Norton Commons expanding into Oldham County

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By Amanda Manning

Twelve years after being first approved, Norton Commons is officially expanding into Oldham County with a new section called Hamlet.

In December 2005, Oldham County Planning and Zoning approved a zoning change and master plan for Norton Commons. In February 2006, Oldham County Fiscal Court also approved the zoning map amendment. Since then, it has been delayed five times.

On August 22, Norton Commons presented the first development plans for the new section at the Oldham County Planning and Zoning Commission meeting. They were approved 10-3.

Hamlet would be an expansion of Norton Commons to the north, near Sleepy Hollow Road, also known as Highway 1694. The property’s official address is 6212 Schuler Lane, which will border the Oldham County and Jefferson County line.

The current Norton Commons is Kentucky’s first traditional neighborhood development (TND), also known as a village style development. The Jefferson County neighborhood is home to around 1,000 residences in close proximity to each other, with restaurants, shops, medical offices and grocery stores all in the neighborhood.

“The Hamlet is an important part of what is a much larger development. There are some unique details to Norton Commons,” Patrick Dominik, Vice President of the design firm Sabak, Wilson and Lingo, said during the hearing.

Dominik then explained that there are three villages within Norton Commons.

“Each of these villages have what we call a village center,” he said.  “As you radiate out from that village center, that’s what we call the village general, these are a little bit larger lots. The important part of these villages is you can walk from anywhere, it’s a 5-minute walk to downtown.”

The new village would be no different. Phase one would include 111 single-family homes within 48 and one half acres. Homeowners would be able to walk to the North Village Center in Jefferson County, according to Dominik.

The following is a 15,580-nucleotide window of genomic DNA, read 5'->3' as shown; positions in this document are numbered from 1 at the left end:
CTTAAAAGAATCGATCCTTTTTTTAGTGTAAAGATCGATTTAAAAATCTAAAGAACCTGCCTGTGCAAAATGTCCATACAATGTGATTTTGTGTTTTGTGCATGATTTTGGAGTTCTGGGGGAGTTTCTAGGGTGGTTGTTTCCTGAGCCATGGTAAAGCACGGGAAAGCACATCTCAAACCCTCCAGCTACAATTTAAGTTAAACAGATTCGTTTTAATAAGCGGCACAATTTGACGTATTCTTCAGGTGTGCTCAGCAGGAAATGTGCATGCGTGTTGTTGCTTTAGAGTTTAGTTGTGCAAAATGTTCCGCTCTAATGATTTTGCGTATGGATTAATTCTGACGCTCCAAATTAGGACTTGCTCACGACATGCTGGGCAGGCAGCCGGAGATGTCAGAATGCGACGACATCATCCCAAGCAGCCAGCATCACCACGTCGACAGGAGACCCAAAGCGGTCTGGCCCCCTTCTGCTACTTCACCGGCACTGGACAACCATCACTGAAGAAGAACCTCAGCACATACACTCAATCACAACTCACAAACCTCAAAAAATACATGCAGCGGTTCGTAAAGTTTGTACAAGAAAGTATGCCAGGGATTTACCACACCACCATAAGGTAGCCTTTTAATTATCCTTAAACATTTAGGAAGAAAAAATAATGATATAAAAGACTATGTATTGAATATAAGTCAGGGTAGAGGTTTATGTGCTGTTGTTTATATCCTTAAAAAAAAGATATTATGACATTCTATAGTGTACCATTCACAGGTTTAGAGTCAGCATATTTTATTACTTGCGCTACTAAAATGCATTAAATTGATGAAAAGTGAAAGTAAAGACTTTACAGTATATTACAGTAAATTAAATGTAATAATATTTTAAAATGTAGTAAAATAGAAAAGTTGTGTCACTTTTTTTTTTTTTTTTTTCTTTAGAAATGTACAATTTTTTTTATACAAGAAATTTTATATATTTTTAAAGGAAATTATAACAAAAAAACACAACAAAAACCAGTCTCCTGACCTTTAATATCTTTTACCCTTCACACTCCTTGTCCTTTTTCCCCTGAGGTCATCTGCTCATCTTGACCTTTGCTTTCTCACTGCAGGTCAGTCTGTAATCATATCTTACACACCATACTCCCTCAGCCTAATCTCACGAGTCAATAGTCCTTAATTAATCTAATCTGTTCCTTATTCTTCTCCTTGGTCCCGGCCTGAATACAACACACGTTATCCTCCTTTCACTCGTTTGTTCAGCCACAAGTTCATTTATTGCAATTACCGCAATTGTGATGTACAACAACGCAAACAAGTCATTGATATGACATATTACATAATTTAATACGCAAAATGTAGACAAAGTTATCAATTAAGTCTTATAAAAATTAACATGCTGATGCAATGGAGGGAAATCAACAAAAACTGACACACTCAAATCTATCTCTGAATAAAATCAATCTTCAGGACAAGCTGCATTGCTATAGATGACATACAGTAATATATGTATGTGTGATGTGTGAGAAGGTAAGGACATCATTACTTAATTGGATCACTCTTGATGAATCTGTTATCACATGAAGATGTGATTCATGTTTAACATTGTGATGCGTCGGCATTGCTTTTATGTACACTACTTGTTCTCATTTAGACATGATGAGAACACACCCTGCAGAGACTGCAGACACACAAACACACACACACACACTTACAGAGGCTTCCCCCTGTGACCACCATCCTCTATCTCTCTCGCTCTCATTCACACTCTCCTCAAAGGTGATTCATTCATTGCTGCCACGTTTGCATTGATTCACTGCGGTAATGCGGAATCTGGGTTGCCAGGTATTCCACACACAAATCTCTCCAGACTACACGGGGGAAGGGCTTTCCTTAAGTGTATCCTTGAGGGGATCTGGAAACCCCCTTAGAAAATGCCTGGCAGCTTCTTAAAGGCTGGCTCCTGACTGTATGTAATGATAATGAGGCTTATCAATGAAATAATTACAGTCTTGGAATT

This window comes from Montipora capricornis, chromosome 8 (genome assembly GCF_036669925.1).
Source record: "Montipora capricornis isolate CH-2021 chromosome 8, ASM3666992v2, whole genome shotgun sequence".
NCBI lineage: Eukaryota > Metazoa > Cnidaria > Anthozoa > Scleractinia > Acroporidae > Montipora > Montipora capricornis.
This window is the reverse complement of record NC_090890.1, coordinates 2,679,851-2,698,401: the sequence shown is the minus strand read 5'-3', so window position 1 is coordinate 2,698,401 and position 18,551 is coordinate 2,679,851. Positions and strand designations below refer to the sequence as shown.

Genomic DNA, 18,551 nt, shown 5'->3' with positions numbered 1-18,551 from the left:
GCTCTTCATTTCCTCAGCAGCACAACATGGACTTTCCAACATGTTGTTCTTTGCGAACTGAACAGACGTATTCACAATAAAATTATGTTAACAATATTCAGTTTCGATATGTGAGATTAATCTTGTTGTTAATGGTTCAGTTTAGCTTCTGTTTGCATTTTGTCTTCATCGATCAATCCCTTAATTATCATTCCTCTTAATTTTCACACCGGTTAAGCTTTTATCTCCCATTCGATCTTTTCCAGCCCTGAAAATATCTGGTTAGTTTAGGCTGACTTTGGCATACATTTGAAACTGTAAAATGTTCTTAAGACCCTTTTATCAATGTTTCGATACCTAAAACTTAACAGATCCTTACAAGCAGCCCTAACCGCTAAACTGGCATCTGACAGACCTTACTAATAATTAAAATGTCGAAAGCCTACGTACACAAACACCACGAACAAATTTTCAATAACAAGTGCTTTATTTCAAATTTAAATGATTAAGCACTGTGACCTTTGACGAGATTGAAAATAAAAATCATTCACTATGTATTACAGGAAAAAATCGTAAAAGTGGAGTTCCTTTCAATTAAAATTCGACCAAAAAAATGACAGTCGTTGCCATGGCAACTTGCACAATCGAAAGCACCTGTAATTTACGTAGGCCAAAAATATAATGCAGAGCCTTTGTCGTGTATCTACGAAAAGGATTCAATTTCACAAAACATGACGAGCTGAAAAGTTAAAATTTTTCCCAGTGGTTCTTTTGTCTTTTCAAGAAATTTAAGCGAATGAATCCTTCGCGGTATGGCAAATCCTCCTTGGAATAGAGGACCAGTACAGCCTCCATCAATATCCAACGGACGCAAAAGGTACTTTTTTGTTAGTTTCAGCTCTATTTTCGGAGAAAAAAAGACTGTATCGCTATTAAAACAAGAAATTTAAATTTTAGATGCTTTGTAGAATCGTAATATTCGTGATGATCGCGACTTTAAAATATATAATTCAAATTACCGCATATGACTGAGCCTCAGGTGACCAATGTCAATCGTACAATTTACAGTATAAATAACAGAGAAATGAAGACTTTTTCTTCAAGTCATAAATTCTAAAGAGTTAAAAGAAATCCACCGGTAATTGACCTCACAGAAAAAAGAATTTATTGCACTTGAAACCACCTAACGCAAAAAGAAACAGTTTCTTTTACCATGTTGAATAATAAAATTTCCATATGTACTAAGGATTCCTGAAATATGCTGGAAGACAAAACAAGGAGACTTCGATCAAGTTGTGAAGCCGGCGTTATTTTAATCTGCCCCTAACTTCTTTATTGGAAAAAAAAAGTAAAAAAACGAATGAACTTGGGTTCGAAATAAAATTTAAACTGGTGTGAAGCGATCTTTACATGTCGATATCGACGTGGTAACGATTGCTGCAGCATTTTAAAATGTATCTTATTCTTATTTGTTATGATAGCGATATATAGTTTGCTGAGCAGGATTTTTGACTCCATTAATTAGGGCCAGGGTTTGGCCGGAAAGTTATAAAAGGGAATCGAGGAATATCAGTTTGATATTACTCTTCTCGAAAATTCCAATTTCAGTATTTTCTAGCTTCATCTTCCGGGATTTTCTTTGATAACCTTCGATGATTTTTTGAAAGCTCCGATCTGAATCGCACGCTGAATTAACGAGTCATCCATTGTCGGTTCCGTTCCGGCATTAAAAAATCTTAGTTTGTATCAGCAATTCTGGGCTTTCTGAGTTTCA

Once complete, the new village will cover 158 acres. Each single-family home would be constructed of brick, stone, stucco or wood.

Hamlet, similar to the other villages at Norton Commons, would only be accessible from Jefferson County. Unlike the other villages, Hamlet isn’t expected to have a swimming pool or amphitheater, but will have hiking trials, sidewalks and bikeways that access these facilities.

Restaurants were not mentioned in the development plan handbook. 

Two residents who live in the Hidden Creek Neighborhood, which this development would eventually abut, spoke against it.

Joel Turner, who has lived in Hidden Creek for 33 years and is on the board of directors in the neighborhood, said his neighbors have dealt with this before. “This is not a new issue for us, we’ve had two proposed subdivisions in the past 10 years and neither one of those were approved,” Turner said. “My main concern is the traffic, Norton Commons has shut down Chamberlain Lane.”

Multiple questions were raised during the hearing about the traffic study for Jefferson County. Documents from 2005 state that a traffic study was conducted in 2005, and that “there are no direct access points from the Oldham County portion to any roads in Oldham County, therefore an additional traffic study was not required.”

“I just have a question on how we can accept a 12-year-old traffic study as being valid. I don’t know if we have the proper information to approve this,” commissioner Sam Finney said.

“This is an important issue,” Turner said. “This is larger than just Norton Commons. This is larger than just the people who live down Schuler Lane. It’s about the future of Oldham County and a very critical sensitive area that all of you need to be aware of before you make a decision.”

Questions were raised whether Oldham County Schools has adequate capacity for the children who would move into the Hamlet section of Norton Commons and if the roads could fit buses and emergency vehicles.

“Being at school capacity is a reason to deny, is that not correct? That’s where the problem lies, getting the children to and from school on inadequate, overcrowded roads,” Finney said.

At the Oldham County Board of Education meeting on Aug. 28, the board approved the schools capacity for phase one of the Hamlet Section in Norton Commons.

In the 10-3 vote, Joe McWilliams, Sam Finney and Berry Hampton opposed the development.